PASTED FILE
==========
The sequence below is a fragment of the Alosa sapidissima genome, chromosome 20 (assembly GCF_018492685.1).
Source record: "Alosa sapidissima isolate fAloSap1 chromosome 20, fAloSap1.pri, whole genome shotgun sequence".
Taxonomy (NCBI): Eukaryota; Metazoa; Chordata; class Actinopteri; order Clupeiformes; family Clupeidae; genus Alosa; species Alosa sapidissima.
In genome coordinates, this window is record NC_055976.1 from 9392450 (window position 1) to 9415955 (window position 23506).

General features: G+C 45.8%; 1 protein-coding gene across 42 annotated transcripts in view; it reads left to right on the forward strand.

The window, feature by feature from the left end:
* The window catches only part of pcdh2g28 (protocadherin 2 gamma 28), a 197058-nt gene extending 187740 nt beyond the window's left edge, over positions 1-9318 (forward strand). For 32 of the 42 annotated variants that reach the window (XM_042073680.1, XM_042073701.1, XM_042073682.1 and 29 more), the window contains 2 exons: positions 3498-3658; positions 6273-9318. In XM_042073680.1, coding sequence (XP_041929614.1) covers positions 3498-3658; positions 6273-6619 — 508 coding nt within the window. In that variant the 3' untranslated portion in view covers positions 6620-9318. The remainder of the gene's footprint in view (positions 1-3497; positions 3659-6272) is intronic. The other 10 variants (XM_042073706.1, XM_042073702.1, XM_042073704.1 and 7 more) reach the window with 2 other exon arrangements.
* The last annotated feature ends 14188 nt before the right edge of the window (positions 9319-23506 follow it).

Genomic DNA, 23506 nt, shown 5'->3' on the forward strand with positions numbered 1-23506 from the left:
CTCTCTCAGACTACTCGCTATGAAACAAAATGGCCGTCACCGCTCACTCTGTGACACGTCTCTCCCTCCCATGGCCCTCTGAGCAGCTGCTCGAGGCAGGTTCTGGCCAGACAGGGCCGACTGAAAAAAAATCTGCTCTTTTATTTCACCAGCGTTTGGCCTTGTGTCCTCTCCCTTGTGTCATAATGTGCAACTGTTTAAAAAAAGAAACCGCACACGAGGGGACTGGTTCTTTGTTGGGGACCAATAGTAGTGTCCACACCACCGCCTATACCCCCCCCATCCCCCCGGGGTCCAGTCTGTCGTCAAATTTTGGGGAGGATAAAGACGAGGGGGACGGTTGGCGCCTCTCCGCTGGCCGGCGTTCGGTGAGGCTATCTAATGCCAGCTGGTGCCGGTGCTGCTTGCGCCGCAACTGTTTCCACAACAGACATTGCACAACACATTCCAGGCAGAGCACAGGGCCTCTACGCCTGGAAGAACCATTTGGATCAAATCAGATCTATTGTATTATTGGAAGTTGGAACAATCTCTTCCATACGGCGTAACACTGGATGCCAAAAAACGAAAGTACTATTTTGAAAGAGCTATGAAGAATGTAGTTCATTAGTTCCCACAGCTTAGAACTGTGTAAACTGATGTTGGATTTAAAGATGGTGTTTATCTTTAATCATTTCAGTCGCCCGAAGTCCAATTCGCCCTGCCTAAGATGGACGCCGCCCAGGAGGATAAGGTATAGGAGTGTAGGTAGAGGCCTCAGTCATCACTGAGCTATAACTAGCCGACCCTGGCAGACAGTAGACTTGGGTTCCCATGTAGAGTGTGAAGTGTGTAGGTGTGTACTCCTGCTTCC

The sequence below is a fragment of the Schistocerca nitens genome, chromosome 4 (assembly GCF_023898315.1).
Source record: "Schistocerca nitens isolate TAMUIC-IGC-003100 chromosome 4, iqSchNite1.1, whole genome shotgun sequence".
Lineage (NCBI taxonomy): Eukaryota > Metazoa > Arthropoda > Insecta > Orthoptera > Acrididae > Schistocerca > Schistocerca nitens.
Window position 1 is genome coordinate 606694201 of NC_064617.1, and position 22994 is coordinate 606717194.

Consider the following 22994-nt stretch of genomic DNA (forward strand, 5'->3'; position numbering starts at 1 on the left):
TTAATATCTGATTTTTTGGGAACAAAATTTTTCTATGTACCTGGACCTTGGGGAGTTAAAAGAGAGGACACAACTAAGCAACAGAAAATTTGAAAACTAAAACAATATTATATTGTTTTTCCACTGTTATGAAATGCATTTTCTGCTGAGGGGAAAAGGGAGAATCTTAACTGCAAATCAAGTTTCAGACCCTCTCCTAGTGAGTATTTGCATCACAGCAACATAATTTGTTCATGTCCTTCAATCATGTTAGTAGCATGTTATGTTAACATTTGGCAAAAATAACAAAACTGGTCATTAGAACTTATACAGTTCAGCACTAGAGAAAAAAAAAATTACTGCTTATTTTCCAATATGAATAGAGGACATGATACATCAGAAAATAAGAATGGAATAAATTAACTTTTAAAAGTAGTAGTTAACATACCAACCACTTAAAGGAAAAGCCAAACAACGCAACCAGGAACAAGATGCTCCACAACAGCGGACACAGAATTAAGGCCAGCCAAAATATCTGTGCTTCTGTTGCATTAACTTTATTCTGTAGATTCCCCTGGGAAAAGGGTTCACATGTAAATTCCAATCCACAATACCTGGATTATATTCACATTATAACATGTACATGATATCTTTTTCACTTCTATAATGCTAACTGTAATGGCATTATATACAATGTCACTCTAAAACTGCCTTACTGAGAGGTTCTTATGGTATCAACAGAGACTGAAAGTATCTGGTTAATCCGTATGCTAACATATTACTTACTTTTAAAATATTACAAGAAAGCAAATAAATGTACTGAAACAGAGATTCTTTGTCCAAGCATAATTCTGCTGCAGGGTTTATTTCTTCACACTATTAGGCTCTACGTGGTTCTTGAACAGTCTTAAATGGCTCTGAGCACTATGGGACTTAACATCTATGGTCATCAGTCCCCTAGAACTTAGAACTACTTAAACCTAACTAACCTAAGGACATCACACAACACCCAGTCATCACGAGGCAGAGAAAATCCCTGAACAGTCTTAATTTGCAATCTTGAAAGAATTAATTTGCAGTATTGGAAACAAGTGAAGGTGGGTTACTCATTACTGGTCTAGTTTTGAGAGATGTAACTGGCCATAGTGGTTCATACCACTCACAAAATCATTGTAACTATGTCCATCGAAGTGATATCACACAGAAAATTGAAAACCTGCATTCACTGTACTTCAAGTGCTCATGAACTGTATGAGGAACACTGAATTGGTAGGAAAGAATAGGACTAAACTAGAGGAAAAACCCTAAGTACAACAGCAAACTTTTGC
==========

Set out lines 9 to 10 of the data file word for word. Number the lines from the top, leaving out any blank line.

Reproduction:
Genomic DNA, 23506 nt, shown 5'->3' on the forward strand with positions numbered 1-23506 from the left:
CTCTCTCAGACTACTCGCTATGAAACAAAATGGCCGTCACCGCTCACTCTGTGACACGTCTCTCCCTCCCATGGCCCTCTGAGCAGCTGCTCGAGGCAGGTTCTGGCCAGACAGGGCCGACTGAAAAAAAATCTGCTCTTTTATTTCACCAGCGTTTGGCCTTGTGTCCTCTCCCTTGTGTCATAATGTGCAACTGTTTAAAAAAAGAAACCGCACACGAGGGGACTGGTTCTTTGTTGGGGACCAATAGTAGTGTCCACACCACCGCCTATACCCCCCCCATCCCCCCGGGGTCCAGTCTGTCGTCAAATTTTGGGGAGGATAAAGACGAGGGGGACGGTTGGCGCCTCTCCGCTGGCCGGCGTTCGGTGAGGCTATCTAATGCCAGCTGGTGCCGGTGCTGCTTGCGCCGCAACTGTTTCCACAACAGACATTGCACAACACATTCCAGGCAGAGCACAGGGCCTCTACGCCTGGAAGAACCATTTGGATCAAATCAGATCTATTGTATTATTGGAAGTTGGAACAATCTCTTCCATACGGCGTAACACTGGATGCCAAAAAACGAAAGTACTATTTTGAAAGAGCTATGAAGAATGTAGTTCATTAGTTCCCACAGCTTAGAACTGTGTAAACTGATGTTGGATTTAAAGATGGTGTTTATCTTTAATCATTTCAGTCGCCCGAAGTCCAATTCGCCCTGCCTAAGATGGACGCCGCCCAGGAGGATAAGGTATAGGAGTGTAGGTAGAGGCCTCAGTCATCACTGAGCTATAACTAGCCGACCCTGGCAGACAGTAGACTTGGGTTCCCATGTAGAGTGTGAAGTGTGTAGGTGTGTACTCCTGCTTCC